Recently we met for dinner with a young couple we love whose marriage is in crisis.
Another friend’s teenage son entered rehab.
Two had to fire employees.
One needs to break up with her boyfriend.
AAAAARRRGGGHHH! For the love of world peace!
In each of these situations a crucial conversation (or series of them) was called for. Conversations where emotions ran high. Sometimes there was a difference of opinion. Perhaps there was hard truth that needed to be clearly, but gently communicated.
John and I often repeat something our friend Nancy Beach once said: “Leadership is a series of hard conversations.” I think that might as well be “LIFE is a series of hard conversations.”
In August we took a large group from our church to the annual Leadership Summit at Willow Creek. The most pertinent talk for many of us was called “Crucial Conversations” by Joseph Grenny.
He said, any time you find yourself stuck, there are crucial conversations you’re not having, or not having well.
Conflict. We either talk it out or we act it out. The problem is we think we have to choose between telling the truth or keeping a friend Consequently instead of talking, our emotion often comes out sideways in our actions.
The Bible is full of crucial conversations (think Nathan talking to David about his affair with Bathsheba for one). Crucial conversations like these, according to Grenny can be a path, not a pit.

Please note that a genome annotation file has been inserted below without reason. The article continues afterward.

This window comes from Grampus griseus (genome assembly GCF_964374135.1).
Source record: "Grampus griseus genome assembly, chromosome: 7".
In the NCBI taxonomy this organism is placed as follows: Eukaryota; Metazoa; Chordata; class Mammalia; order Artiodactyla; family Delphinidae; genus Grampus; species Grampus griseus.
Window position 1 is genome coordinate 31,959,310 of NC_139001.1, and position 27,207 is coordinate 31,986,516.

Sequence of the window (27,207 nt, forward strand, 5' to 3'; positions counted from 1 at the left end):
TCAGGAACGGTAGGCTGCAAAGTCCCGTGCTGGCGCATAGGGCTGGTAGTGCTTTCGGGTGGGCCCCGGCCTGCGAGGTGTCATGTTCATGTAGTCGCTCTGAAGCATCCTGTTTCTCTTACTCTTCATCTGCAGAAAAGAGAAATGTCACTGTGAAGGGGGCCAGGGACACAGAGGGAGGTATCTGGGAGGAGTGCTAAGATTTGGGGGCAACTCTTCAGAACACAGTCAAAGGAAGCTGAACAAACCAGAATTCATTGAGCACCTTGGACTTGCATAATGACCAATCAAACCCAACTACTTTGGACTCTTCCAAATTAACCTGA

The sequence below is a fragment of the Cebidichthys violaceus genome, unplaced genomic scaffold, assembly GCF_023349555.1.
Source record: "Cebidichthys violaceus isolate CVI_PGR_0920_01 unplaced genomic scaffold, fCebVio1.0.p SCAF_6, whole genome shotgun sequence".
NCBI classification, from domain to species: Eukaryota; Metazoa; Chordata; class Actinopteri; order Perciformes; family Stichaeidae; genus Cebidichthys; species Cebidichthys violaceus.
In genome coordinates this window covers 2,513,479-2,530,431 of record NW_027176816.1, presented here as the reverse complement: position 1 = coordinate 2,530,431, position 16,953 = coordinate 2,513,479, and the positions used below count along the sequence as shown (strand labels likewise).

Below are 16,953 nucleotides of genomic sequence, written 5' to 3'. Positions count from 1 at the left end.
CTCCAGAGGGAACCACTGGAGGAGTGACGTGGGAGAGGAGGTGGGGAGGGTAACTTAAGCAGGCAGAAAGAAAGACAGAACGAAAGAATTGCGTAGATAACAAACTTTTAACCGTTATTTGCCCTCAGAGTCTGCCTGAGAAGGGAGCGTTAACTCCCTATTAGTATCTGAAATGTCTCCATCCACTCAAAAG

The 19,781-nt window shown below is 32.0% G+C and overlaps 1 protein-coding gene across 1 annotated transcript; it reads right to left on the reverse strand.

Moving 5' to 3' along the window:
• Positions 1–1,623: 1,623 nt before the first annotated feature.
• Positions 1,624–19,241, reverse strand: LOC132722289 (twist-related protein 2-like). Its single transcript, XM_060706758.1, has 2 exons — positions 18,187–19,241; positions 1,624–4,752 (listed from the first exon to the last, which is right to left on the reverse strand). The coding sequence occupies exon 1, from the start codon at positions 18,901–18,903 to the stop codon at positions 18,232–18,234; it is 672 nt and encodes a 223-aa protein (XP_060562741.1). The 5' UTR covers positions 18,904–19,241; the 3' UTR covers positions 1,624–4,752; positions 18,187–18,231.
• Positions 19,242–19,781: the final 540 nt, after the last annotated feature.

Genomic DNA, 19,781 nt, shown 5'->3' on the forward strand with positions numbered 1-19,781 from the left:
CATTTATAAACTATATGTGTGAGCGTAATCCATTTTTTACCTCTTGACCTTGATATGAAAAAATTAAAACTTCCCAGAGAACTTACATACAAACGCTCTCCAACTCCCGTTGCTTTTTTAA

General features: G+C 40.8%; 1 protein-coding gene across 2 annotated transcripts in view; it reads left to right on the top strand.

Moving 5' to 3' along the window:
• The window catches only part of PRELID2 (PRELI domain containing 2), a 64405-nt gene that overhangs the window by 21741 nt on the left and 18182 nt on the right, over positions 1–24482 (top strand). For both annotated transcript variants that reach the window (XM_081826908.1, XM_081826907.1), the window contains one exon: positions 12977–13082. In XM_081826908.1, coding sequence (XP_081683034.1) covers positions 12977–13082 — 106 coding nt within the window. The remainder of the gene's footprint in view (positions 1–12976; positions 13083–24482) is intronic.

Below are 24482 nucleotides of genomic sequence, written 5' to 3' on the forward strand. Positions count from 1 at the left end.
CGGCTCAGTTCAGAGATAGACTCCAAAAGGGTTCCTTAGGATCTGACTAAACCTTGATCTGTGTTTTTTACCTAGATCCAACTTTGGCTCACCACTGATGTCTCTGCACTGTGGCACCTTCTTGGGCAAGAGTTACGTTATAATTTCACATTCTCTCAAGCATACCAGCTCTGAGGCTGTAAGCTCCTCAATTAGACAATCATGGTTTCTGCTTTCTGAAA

One of the most important things Grenny talks about in these crucial conversations is starting with the heart.
Grenny says there are two tasks you must do in the first 30 seconds of a crucial conversation. If you do them, there is a great chance (97% according to Grenny’s research) that you will be heard. Not agreed with necessarily, but heard.
The two tasks he identifies are:
1. Care about the goals of the other (almost as much as they do.)
2. Help the other to know you respect them and care about them as a person.
And here was the key quote for me:
“It’s the INTENT, not the CONTENT of crucial conversations that can cause people to be defensive. We need to create a safe place with commitment to them.”
So I’m thinking that taking some time to pray and examine our heart before we have a crucial conversation is an important step.
Think of someone with whom you need to have a crucial conversation. Maybe there’s something standing between you. Or a change needs to happen. The air needs to be cleared. Truth needs to be told.
Close your eyes and take a minute to think of that person. Their life. Their hopes and dreams. Pray for them. Pray for yourself and for your words to be life-giving… to be, as Grenny says, “a path and not a pit.”
Together we can do this!
What’s been your experience with having hard conversations? What have you learned?